Tax, Generous discount of sentence
Barton v R  NZSC 84 (21 August 2020)
Unsuccessful Leave application - jury convicted B of 10 charges of knowingly failing to file a tax return with the intention of evading his tax obligations - DCJ sentenced him to three years, two months and two weeks’ imprisonment- CA upheld sentence – B sought leave to appeal to SC – main grounds that the sentence imposed manifestly excessive and CA erred to not give further credit for his payments towards his tax arrears and his contribution to the community - Repayment he said was evidence of his serious efforts to meet his obligations – SC accepted Crown submissions that reparation order not appropriate and not likely any further reparation would result in a higher discount – DCJ had described discount as “generous” – CA said was “substantial” – SC also accepted Crown submission that B had many opportunities over the past five years, including through adjournments of court proceedings, to repay his tax debt – Issues B sought to raise related to particular circumstances - No issue of general or public importance arose – No risk of miscarriage of justice – Application dismissed.
Application to appoint daughter as litigation guardian. “incapacitated person”
Harrison v Harrison and anor  NZSC 85 (20 August 2020)
Unsuccessful leave application – PH applicant, a self-represented appellant in CA -Due to health issues, she applied for CA to appoint her daughter as her litigation guardian in the appeal – CA judge exercising the power of a single judge under s 49(3) of the Senior Courts Act 2016, declined the application on the ground that Ms Harrison not an “incapacitated person” as High Court Rules 2016 required – She then applied to review the Judge’s decision - Three judge panel declined application – Agreed with single judge there was no suggestion on the documents provided that PH incapable of understanding the issues or giving instructions – PH applied for leave to appeal that decision to SC - Said her right to access civil justice has been denied – Referred to New Zealand Bill of Rights Act 1990 , Human Rights Act 1993, the International Covenant on Civil and Political Rights, the Convention on the Rights of Persons with Disabilities, and the rule of law – SC said no matter of general or public importance, or that a substantial miscarriage of justice may have occurred - CA definition of “incapacitated person” and nothing PH raised suggested Court erred in its decision- Application dismissed.
United Kingdom Supreme Court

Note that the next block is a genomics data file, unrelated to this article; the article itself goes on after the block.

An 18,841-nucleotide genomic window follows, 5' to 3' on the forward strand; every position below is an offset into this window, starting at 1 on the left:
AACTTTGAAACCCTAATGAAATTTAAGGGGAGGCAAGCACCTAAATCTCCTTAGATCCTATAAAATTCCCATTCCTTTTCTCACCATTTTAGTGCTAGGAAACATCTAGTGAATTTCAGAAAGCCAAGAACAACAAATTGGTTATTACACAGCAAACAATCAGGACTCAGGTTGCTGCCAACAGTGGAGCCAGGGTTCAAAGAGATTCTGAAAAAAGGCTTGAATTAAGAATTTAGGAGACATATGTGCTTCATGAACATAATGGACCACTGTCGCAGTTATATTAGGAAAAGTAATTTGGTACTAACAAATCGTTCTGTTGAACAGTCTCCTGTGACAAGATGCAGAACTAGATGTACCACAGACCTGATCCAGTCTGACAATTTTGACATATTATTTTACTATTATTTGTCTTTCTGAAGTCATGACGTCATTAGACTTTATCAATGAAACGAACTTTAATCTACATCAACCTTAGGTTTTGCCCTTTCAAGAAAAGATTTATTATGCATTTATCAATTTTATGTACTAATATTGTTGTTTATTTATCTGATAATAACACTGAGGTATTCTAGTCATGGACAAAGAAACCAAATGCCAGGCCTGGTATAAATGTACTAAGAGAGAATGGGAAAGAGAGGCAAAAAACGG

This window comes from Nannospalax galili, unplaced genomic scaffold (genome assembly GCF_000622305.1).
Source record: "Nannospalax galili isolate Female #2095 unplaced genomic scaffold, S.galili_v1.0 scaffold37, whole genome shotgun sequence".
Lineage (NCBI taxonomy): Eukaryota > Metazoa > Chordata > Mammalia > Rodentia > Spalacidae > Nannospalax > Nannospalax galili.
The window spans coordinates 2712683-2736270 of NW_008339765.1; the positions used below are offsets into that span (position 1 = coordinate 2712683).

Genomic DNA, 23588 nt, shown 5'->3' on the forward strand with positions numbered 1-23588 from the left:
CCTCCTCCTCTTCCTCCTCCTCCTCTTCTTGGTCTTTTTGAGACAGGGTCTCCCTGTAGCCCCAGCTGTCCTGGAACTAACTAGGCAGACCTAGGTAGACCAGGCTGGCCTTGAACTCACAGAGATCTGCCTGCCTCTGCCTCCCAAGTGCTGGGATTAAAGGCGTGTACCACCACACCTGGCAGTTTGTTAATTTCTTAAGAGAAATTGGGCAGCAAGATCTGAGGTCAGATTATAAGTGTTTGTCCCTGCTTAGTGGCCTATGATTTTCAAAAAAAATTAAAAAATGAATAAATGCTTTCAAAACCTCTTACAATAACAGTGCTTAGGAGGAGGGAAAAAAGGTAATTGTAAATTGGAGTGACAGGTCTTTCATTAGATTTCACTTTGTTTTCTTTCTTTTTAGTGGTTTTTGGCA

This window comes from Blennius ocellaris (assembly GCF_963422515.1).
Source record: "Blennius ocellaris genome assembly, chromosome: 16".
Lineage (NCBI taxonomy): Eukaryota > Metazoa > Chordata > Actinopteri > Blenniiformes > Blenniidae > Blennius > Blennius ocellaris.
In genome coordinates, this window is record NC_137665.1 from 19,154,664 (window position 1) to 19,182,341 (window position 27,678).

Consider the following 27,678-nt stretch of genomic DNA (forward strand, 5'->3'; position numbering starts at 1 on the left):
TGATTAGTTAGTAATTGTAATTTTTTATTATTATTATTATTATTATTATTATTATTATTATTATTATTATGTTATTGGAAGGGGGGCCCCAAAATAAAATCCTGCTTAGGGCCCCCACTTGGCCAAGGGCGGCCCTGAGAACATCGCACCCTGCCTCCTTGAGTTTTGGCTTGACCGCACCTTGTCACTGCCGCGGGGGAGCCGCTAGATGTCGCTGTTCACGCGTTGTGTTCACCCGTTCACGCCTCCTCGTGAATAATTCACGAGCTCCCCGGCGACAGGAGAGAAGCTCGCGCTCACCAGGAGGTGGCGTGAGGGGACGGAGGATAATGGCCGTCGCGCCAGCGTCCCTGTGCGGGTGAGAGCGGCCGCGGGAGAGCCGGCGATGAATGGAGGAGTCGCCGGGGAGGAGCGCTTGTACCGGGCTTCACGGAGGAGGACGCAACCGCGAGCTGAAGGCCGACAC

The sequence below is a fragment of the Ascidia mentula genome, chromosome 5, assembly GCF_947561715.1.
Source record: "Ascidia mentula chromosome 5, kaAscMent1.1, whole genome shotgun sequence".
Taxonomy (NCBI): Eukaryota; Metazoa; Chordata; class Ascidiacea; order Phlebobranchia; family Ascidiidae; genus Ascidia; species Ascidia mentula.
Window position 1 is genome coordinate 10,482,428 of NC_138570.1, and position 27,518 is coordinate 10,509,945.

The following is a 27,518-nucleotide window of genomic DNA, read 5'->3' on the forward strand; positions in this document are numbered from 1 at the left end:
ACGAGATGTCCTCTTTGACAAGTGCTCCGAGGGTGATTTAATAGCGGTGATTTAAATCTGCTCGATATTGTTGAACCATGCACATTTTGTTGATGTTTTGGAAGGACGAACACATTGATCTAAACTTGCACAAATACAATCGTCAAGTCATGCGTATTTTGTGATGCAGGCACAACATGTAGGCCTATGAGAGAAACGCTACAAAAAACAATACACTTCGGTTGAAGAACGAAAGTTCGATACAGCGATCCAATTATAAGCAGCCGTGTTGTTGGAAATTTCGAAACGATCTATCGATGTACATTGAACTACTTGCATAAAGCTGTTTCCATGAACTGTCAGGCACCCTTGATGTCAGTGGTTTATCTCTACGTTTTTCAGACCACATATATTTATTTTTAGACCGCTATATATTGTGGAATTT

Restraint of trade, Esso case, “pre-existing freedom”, “trading society” tests
Peninsula Securities Ltd v Dunnes Stores (Bangor) Ltd  UKSC 36 (19 August 2020)
Successful appeal from Northern Ireland CA – S developed shopping centre on land he owned in Londonderry - Wanted “anchor tenant” to attract others - Granted a lease to D, subsidiary of Dublin-based group of retail companies - In lease he covenanted that any development on the site would not contain a unit of 3,000 square feet or more whose purpose was the sale of food or textiles - D built its store and the centre opened - S later assigned his freehold interest in the land, together with the burden of the covenant, to P a property holding company which he managed and which he and his wife owned - The success of shopping centre subsequently declined - P brought a claim in Northern Ireland HC seeking (among other things) declaration that the covenant was unenforceable at common law – HC Judge dismissed the claim – Said that, following a 1968 House of Lords decision (“Esso”), it was necessary, in order to determine whether the covenant engaged the restraint of trade doctrine, to ask whether S or P had, on entering the covenant, surrendered a pre-existing freedom they had to use the land – Said S had surrendered such a freedom, but that P had not - Covenant engaged doctrine only until the assignment to P - CA allowed P’s appeal, saying doctrine had been engaged both before and after the assignment – D appealed to SC – SC unanimously allowed appeal and dismissed P’s common law claim - Court’s duty to examine Esso decision in light of questions of logic and public policy and ask whether the surrender of a pre-existing freedom an acceptable criterion for engagement of restraint of trade doctrine - Esso case concerned covenant where petrol station owner entered into a “solus agreement” – HL majority formulated “pre-existing freedom” test – One Law Lord put forward a different test, the “trading society” test, under which a covenant restraining land use did not engage the doctrine if covenant a type which had “passed into the accepted and normal currency of commercial or contractual or conveyancing relations” and which may therefore be taken to have “assumed a form which satisfies the test of public policy” - Applying this test, he, too, concluded that the solus agreements engaged the doctrine - Pre-existing freedom test had received intense academic criticism - . Trading society test, in contrast, fitted with doctrine - SC used ability to depart from previous HL decision - Departed from pre-existing freedom test formulated in Esso– Here, applying trading society test to facts was straightforward - No need to send back to lower court – Appeal allowed.